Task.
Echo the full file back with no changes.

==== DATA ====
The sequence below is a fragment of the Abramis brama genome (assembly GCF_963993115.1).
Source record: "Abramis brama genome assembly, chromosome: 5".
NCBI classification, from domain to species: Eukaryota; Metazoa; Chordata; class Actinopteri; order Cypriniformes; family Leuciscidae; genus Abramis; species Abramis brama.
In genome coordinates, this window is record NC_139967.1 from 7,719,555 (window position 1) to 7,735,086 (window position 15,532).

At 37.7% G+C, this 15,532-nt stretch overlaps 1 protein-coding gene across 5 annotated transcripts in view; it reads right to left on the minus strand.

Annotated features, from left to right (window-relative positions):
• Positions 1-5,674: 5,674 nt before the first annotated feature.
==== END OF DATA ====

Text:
The sequence below is a fragment of the Abramis brama genome (assembly GCF_963993115.1).
Source record: "Abramis brama genome assembly, chromosome: 5".
NCBI classification, from domain to species: Eukaryota; Metazoa; Chordata; class Actinopteri; order Cypriniformes; family Leuciscidae; genus Abramis; species Abramis brama.
In genome coordinates, this window is record NC_139967.1 from 7,719,555 (window position 1) to 7,735,086 (window position 15,532).

At 37.7% G+C, this 15,532-nt stretch overlaps 1 protein-coding gene across 5 annotated transcripts in view; it reads right to left on the minus strand.

Annotated features, from left to right (window-relative positions):
• Positions 1-5,674: 5,674 nt before the first annotated feature.